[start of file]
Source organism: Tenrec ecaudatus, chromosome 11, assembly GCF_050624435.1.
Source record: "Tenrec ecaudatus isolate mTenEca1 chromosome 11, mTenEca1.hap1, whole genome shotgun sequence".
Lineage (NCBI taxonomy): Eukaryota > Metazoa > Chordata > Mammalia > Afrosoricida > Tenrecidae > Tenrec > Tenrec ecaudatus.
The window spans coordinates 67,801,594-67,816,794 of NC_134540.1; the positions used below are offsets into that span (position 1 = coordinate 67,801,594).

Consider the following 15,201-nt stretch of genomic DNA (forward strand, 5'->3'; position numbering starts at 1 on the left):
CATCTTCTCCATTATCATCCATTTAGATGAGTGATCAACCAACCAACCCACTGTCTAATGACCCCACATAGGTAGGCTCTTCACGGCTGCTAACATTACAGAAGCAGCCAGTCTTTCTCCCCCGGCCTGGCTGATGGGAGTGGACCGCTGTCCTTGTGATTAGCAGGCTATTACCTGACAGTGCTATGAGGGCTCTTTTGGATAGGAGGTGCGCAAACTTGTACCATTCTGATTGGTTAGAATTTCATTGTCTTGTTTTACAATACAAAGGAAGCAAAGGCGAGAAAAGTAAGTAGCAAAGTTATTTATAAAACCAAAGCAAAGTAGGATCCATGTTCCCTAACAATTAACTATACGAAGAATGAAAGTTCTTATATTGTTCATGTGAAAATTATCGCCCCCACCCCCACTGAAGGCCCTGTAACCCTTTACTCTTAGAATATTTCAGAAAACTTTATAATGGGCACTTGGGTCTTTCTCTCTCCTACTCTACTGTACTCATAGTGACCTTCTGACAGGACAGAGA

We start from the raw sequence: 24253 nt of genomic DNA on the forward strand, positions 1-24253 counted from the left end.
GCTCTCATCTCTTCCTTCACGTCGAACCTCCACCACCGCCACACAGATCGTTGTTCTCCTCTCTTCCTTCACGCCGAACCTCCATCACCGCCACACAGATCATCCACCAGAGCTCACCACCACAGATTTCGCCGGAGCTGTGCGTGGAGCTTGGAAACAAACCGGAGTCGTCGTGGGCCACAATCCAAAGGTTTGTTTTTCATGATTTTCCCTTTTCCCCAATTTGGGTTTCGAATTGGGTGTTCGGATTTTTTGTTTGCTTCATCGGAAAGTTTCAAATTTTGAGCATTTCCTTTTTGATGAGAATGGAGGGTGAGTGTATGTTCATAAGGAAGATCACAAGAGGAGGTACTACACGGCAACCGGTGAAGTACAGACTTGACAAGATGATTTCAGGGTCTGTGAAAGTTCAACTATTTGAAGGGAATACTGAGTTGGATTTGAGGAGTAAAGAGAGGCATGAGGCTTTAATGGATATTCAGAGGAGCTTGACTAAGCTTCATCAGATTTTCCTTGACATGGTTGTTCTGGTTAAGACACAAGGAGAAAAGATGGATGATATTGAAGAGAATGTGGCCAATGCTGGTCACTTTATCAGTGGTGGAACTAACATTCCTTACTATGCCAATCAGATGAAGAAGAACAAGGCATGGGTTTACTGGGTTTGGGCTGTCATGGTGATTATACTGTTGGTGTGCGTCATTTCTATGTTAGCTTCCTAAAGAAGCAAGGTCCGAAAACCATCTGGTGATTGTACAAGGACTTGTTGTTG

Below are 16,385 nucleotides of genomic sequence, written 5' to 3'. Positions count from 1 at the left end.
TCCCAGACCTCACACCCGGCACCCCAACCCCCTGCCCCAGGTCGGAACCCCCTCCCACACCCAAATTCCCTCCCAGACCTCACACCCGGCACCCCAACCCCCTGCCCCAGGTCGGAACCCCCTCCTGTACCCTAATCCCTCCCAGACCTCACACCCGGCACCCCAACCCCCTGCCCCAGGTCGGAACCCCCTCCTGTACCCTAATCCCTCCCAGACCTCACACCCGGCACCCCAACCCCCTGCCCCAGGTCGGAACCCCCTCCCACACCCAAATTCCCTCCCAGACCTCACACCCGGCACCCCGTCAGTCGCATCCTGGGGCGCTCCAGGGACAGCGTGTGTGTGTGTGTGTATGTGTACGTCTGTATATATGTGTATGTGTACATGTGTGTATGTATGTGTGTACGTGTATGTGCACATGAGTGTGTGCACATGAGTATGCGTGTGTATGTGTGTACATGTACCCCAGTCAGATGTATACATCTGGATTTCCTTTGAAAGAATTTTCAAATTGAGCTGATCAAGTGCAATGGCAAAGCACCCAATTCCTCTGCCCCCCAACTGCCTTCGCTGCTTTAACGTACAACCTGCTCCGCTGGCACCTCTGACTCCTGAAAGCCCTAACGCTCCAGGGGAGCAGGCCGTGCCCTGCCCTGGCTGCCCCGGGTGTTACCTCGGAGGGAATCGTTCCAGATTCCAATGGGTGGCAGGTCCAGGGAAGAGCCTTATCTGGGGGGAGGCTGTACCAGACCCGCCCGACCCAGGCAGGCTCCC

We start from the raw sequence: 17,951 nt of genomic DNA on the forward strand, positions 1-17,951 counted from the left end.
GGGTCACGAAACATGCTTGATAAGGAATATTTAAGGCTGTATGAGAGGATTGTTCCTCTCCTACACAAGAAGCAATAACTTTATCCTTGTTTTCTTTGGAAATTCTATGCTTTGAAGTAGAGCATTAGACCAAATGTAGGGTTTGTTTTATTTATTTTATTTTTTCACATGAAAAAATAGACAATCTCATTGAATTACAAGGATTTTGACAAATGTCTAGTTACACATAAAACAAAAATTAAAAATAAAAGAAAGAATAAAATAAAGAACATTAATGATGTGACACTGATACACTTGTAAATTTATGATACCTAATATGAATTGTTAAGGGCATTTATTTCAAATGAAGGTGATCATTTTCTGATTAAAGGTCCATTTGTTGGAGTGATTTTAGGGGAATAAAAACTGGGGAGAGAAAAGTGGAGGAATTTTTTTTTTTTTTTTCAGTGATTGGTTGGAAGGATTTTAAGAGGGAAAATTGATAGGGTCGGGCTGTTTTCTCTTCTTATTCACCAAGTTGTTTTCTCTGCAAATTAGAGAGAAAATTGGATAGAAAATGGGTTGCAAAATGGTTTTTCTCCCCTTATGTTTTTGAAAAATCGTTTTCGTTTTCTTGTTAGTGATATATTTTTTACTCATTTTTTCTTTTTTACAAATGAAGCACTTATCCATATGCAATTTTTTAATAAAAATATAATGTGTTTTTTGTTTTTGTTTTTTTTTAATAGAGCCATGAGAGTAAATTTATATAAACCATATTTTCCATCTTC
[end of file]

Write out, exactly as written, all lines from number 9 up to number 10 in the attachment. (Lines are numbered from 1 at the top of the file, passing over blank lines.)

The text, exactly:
Below are 16,385 nucleotides of genomic sequence, written 5' to 3'. Positions count from 1 at the left end.
TCCCAGACCTCACACCCGGCACCCCAACCCCCTGCCCCAGGTCGGAACCCCCTCCCACACCCAAATTCCCTCCCAGACCTCACACCCGGCACCCCAACCCCCTGCCCCAGGTCGGAACCCCCTCCTGTACCCTAATCCCTCCCAGACCTCACACCCGGCACCCCAACCCCCTGCCCCAGGTCGGAACCCCCTCCTGTACCCTAATCCCTCCCAGACCTCACACCCGGCACCCCAACCCCCTGCCCCAGGTCGGAACCCCCTCCCACACCCAAATTCCCTCCCAGACCTCACACCCGGCACCCCGTCAGTCGCATCCTGGGGCGCTCCAGGGACAGCGTGTGTGTGTGTGTGTATGTGTACGTCTGTATATATGTGTATGTGTACATGTGTGTATGTATGTGTGTACGTGTATGTGCACATGAGTGTGTGCACATGAGTATGCGTGTGTATGTGTGTACATGTACCCCAGTCAGATGTATACATCTGGATTTCCTTTGAAAGAATTTTCAAATTGAGCTGATCAAGTGCAATGGCAAAGCACCCAATTCCTCTGCCCCCCAACTGCCTTCGCTGCTTTAACGTACAACCTGCTCCGCTGGCACCTCTGACTCCTGAAAGCCCTAACGCTCCAGGGGAGCAGGCCGTGCCCTGCCCTGGCTGCCCCGGGTGTTACCTCGGAGGGAATCGTTCCAGATTCCAATGGGTGGCAGGTCCAGGGAAGAGCCTTATCTGGGGGGAGGCTGTACCAGACCCGCCCGACCCAGGCAGGCTCCC